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December 6, 2013

Obama Administration Praised for Slowing Down Ships, Protecting Endangered Whales from Deadly Strikes

  • Females and young right whales are the most likely to be killed in ship collisions. Slower speeds allow more time for ships to see right whales and for the whales to move out of the way. Florida Fish and Wildlife Conservation Commission/NOAA

The Obama administration has announced that it is permanently requiring certain ships to slow down in designated areas to protect critically endangered right whales. The regulatory move makes permanent the reduced speed limits that have been in place during a five-year trial period, and comes in response to a legal petition submitted by animal protection and wildlife conservation groups, and drew praise from The Humane Society of the United States.

Sharon Young, marine issues field director for The HSUS said, “This is a huge victory for these endangered whales. Since most of the collision-related deaths of right whales have involved females, the reduction in these deaths is a major step forward for this species that is struggling to recover.”

The federal government has identified collisions with large vessels and entanglement in commercial fishing gear as the greatest threats to the species’ recovery. The regulations are administered by the National Marine Fisheries Service and apply to vessels 65 feet or more in length that are in seasonal high-use areas. A recent agency review of the regulations found that the regulations should be extended and amended to better protect highly endangered right whales.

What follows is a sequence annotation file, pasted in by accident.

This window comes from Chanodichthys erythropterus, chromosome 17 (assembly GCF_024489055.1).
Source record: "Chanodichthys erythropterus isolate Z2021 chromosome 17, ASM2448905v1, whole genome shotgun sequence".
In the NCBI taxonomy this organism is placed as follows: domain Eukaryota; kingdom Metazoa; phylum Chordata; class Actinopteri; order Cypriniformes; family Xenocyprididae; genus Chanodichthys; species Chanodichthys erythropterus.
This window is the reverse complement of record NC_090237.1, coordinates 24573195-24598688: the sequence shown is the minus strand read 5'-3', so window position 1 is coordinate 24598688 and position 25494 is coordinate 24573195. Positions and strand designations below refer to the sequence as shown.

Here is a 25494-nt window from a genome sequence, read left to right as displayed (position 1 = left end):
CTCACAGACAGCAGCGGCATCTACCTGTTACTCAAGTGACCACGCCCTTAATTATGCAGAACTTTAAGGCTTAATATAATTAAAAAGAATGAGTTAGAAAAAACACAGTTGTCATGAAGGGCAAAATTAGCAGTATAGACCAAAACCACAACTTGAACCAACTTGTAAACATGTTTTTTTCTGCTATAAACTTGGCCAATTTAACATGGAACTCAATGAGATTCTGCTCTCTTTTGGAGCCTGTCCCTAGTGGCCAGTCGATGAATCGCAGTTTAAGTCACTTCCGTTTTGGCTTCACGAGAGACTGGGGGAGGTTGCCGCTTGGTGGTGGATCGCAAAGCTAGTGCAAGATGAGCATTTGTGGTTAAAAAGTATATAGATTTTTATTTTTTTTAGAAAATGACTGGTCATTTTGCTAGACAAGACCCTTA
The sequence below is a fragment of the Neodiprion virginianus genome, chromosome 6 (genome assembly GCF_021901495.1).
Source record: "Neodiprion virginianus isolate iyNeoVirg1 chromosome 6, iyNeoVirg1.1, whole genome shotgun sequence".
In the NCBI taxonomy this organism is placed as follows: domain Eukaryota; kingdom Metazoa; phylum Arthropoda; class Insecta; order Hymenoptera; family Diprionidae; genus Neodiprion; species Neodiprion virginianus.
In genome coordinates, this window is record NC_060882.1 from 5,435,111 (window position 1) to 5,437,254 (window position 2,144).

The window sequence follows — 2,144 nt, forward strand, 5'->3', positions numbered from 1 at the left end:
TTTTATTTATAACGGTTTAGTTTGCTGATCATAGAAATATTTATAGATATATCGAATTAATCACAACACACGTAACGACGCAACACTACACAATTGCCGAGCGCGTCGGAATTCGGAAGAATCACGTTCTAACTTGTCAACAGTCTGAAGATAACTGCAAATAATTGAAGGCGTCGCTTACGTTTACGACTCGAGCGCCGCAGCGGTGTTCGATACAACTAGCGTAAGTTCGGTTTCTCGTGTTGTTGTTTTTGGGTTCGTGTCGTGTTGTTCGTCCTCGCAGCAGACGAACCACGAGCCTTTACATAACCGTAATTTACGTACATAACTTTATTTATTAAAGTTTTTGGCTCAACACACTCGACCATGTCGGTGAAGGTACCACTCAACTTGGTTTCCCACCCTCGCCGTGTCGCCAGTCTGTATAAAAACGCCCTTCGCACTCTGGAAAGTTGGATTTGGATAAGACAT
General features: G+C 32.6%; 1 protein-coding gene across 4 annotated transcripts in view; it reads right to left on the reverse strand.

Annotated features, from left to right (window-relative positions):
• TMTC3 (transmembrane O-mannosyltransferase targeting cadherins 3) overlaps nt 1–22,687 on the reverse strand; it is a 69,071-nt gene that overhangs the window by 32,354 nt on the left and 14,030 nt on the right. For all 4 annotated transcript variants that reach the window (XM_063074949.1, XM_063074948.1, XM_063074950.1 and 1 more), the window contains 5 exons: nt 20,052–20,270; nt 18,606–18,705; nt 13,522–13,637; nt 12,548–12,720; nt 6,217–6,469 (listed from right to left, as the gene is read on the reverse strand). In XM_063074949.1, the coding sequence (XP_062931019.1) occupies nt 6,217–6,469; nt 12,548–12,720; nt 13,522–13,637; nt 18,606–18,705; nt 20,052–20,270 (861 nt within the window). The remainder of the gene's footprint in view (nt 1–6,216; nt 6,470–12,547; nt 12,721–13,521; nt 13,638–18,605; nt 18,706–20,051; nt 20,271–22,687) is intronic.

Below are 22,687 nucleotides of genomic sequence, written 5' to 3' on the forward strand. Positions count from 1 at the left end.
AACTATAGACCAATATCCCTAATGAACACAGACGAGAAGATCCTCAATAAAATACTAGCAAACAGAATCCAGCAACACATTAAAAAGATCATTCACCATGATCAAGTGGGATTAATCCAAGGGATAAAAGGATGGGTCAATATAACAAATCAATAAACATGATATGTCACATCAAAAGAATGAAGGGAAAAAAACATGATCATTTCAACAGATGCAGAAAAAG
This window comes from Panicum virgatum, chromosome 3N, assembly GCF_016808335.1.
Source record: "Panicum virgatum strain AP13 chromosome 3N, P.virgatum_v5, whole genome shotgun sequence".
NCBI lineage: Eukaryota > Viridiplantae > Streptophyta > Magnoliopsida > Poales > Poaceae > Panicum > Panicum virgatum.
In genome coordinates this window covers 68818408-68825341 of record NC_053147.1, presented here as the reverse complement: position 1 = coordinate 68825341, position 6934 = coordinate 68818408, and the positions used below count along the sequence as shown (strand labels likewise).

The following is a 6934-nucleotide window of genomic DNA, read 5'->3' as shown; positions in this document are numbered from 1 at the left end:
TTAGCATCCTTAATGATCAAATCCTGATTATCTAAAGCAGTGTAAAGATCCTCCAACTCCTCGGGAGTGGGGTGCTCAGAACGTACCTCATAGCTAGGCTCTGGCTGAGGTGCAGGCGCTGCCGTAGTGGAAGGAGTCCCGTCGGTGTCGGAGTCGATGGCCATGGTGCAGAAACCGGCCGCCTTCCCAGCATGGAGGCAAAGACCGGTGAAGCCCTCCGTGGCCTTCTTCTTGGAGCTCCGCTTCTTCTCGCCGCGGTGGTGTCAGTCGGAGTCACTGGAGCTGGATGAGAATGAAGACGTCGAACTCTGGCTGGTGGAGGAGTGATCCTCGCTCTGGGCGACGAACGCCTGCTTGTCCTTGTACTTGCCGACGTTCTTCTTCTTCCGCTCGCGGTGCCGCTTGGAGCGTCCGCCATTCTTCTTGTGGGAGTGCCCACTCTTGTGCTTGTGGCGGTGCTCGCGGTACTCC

In June 2012, The HSUS, Center for Biological Diversity, Defenders of Wildlife and Whale and Dolphin Conservation formally petitioned the National Marine Fisheries Service to extend the ship speed regulations, as part of the groups’ ongoing legal efforts to protect this vulnerable species from a variety of threats.

Passed in 2008, the five-year ship speed regulations were set to expire on Dec. 9, 2013. The new regulations do not include a “sunset” provision that would require the regulations to automatically expire at a specific future date.  By ensuring that these speed limits remain in place, the administration has extended protections that have proven effective in reducing deaths.

Prior to the speed rules, deaths of right whales, including several pregnant females in 2004, were regularly documented along the east coast of the U.S. However, since the regulations were put in place, there have been no deaths within 40 miles of any of the seasonal speed restricted zones. Slower speeds allow more time for ships to see right whales in their path and for the whales to move out of the way.

Facts:

  • Fewer than 500 North Atlantic right whales remain in a population that once numbered in the thousands until the advent of whaling. The species is now critically endangered.
  • Right whales migrate seasonally between their only known calving area off the coast of Florida, Georgia and South Carolina and their feeding areas off New England and Canada.
  • Federal reports document that females and young right whales are the most likely to be killed in ship collisions.
  • Since 2004, at least 18 right whales have been struck by vessels, two-thirds of them resulting in fatalities. 
  • In June 2012, The Humane Society of the United States, Center for Biological Diversity, Defenders of Wildlife and Whale and Dolphin Conservation formally petitioned the government to extend the rule and its protections beyond the expiration date of December 9, 2013.

 

Media Contact: Naseem Amini, 301-548-7793, namini@humanesociety.org

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